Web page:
Support for Friends, Family, and Concerned Individuals who are Impacted by Other’s Drinking and Drug Use
There are different paths to recovery.
Taking the first steps and finding a recovery path that works for you is the goal.
Check out Milieu Therapy—an approach where the social environment is incorporated as the therapy.
Living as an addict can feel lonely, and this does not need to define you. In fact, the term “addict” can be offensive, especially when you are struggling with substance use or relapse.
The American Academy of Pediatrics (AAP) recommends screening children starting at age 9 for substance-use. In mental health outpatient settings such as CARE Counseling, concerns are assessed for all children, with screening done for children 10 and older.
Relapse is the recurrence and worsening of a condition that has previously improved. For individuals who are in recovery, relapse and even multiple relapses are common. Due to the addictive and chronic nature of drug and alcohol dependence, there is not a quick and easy “cure” but rather an ongoing journey of recovery.
Keeping in mind that relapse is common, it is so important to remain focused on recovery after a relapse.
When relapse occurs during the treatment of substance use disorders, it is an indication that additional support is needed. You are not a failure.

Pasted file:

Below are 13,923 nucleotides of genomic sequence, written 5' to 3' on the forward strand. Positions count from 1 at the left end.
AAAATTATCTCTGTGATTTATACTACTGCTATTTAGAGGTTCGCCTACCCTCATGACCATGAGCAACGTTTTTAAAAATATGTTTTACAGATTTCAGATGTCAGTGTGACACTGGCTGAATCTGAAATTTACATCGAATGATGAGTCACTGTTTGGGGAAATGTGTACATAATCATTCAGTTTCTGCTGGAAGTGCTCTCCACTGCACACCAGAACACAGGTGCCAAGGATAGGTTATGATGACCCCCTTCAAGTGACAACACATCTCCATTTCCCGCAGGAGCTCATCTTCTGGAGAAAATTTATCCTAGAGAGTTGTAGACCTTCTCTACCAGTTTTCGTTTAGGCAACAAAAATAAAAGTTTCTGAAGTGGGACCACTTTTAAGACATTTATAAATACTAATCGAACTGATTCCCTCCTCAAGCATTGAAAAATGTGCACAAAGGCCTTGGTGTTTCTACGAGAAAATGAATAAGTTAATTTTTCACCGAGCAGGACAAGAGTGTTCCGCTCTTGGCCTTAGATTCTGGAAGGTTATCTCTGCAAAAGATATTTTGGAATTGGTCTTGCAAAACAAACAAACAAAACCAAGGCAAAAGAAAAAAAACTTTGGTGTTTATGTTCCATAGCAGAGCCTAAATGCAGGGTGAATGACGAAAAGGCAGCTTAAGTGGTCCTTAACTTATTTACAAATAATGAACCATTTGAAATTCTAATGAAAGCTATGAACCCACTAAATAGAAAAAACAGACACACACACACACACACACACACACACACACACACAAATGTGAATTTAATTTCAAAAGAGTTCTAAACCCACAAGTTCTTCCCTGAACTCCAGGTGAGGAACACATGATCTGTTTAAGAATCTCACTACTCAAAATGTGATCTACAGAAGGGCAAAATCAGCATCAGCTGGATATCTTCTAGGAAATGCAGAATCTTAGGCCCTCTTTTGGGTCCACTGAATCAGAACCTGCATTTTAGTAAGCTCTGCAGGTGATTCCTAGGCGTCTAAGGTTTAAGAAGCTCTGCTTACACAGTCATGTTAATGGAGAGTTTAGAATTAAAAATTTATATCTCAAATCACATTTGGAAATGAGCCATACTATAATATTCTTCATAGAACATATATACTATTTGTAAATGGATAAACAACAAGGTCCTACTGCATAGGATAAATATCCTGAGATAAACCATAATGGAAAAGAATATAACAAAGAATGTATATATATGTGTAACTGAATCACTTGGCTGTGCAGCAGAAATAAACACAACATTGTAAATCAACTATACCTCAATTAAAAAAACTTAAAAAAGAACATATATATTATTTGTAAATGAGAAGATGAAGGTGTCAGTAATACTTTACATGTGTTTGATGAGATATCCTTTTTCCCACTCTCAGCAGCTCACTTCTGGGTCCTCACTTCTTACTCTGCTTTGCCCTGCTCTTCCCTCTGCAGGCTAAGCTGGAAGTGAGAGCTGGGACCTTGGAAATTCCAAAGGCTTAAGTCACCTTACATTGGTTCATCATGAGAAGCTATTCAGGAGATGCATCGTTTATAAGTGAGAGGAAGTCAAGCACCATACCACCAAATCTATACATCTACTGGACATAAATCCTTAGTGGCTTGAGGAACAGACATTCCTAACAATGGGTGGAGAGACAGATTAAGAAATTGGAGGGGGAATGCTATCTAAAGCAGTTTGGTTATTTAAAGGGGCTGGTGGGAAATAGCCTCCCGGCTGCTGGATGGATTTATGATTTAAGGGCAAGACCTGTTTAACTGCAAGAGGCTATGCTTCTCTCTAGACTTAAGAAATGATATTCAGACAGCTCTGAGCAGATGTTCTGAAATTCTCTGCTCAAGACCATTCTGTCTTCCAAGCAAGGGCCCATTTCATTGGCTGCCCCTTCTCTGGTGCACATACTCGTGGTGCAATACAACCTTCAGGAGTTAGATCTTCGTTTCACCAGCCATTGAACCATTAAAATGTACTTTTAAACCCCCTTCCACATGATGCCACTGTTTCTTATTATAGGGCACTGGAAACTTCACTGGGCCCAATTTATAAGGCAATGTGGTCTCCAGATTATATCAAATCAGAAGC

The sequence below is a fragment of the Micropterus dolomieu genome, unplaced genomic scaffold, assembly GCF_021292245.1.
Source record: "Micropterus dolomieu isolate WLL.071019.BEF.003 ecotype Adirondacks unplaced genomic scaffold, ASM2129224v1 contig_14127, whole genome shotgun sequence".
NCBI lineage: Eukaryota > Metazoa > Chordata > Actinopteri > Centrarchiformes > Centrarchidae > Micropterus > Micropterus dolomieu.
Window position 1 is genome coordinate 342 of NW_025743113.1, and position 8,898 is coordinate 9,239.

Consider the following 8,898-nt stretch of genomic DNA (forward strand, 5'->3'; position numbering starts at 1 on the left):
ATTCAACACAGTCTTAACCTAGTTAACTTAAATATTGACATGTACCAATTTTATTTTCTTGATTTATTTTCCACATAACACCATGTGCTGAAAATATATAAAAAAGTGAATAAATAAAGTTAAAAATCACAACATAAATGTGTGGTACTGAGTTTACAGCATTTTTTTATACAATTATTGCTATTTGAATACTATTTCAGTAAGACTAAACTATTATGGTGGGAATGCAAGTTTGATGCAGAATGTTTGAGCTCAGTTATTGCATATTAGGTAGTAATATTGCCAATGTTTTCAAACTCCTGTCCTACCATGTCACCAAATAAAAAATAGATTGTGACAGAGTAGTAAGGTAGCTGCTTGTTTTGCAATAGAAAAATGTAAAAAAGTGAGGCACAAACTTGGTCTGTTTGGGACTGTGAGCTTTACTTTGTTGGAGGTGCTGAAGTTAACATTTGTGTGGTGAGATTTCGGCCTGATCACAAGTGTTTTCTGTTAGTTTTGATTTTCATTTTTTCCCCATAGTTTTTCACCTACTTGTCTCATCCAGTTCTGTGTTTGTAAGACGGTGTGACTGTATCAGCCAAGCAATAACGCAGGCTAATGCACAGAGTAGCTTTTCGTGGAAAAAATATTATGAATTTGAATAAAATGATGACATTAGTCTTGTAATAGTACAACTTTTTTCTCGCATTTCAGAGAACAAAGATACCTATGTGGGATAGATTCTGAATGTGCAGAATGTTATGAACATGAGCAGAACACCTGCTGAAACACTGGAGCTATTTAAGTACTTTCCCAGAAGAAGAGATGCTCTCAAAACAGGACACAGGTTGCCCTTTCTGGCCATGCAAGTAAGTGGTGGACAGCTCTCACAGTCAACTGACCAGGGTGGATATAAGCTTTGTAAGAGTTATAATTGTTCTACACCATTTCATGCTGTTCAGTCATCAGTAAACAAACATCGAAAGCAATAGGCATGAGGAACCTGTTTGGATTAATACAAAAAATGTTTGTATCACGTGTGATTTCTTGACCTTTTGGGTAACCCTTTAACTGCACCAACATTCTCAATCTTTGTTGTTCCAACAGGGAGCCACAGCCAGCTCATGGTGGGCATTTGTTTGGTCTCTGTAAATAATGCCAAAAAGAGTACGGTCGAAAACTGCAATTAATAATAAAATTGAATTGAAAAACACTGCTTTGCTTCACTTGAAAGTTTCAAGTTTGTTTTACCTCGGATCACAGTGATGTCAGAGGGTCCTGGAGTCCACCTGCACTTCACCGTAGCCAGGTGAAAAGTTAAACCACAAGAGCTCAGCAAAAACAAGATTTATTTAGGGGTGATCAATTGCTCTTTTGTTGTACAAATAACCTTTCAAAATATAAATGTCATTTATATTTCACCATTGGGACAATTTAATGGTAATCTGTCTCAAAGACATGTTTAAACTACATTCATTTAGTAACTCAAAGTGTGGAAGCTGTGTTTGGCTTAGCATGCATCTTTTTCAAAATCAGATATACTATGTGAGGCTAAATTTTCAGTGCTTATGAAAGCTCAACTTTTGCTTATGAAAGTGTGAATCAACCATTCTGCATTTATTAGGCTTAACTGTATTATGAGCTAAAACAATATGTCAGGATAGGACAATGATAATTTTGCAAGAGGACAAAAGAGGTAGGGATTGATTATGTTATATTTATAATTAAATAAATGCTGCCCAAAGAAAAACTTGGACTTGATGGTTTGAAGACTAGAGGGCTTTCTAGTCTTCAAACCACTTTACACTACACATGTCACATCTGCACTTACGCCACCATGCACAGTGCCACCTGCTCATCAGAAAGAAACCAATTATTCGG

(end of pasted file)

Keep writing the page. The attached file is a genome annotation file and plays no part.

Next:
There is incredible power in sharing one’s story. There are various characters that are part of story. The settings and plot change. There is a beginning, middle, and end as well as elements of conflict and resolution.
Recovery is for everyone because it benefits everyone. In recovery, we build new connections to ourselves, our families, and our communities. The 2021 National Recovery Month theme, “Recovery is for Everyone: Every Person, Every Family, Every Community” reminds people in recovery and those who support them, that recovery belongs to all of us.
Awareness, prevention, education, and treatment are key aspects for mental health wellness. For men, factors such as social norms, reluctance to seek help, stigma, lack of culturally-competent care, or minimization of symptoms can make it difficult to get treatment for these common mental health problems that are prevalent among men.
CARE COUNSELING LOCATIONS